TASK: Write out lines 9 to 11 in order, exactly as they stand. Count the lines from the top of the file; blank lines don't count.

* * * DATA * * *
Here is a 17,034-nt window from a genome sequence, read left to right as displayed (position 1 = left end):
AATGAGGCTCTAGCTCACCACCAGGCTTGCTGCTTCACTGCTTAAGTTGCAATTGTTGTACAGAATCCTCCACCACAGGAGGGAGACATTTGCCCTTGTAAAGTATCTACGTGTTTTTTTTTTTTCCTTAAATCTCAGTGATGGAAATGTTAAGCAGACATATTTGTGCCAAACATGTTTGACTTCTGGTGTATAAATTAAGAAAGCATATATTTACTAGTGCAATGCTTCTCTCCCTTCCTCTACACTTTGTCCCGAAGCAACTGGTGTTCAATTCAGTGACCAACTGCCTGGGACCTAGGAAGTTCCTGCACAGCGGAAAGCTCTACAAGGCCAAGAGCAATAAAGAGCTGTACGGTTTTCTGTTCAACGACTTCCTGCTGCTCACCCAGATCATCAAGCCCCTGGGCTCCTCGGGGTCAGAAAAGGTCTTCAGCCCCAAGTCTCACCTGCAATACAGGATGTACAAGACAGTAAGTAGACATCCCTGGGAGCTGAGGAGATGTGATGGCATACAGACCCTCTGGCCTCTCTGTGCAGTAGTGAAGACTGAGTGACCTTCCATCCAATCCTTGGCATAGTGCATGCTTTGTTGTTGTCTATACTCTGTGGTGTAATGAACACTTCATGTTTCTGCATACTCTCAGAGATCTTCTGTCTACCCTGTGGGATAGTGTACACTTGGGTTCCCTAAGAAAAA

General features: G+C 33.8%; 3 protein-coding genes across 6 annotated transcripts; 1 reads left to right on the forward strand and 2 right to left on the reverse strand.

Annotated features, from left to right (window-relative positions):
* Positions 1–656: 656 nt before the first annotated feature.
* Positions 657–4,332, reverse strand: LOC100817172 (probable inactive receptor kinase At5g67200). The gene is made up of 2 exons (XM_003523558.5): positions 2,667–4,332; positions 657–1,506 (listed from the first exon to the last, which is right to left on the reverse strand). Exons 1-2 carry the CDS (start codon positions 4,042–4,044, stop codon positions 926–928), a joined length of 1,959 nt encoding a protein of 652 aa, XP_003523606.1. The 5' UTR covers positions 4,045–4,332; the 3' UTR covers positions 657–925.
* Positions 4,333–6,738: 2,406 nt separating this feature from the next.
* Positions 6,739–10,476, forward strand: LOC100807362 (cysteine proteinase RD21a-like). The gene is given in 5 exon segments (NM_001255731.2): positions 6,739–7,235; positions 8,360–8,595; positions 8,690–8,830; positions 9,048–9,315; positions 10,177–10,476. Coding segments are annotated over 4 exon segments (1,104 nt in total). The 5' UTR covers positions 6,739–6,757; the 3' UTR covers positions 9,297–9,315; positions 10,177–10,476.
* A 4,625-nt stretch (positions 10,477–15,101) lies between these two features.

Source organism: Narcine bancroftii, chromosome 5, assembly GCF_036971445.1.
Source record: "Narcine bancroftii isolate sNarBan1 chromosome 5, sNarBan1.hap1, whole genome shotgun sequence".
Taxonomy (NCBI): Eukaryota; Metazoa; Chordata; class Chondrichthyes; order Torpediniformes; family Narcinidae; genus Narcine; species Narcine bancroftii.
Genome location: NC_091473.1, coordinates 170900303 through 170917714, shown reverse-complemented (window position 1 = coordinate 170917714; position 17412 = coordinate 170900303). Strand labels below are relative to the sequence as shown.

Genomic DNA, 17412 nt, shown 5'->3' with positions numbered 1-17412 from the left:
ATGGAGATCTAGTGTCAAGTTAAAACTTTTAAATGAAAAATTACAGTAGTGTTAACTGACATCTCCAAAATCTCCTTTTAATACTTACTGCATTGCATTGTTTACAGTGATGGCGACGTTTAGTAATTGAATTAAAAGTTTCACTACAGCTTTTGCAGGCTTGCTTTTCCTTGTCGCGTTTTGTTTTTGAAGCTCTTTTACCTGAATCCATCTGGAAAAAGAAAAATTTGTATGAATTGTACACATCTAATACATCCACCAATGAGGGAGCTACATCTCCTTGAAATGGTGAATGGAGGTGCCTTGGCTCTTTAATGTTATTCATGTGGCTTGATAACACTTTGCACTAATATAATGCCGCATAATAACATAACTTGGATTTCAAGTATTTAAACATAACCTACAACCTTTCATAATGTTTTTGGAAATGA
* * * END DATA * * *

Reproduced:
* A 4,625-nt stretch (positions 10,477–15,101) lies between these two features.

Source organism: Narcine bancroftii, chromosome 5, assembly GCF_036971445.1.
Source record: "Narcine bancroftii isolate sNarBan1 chromosome 5, sNarBan1.hap1, whole genome shotgun sequence".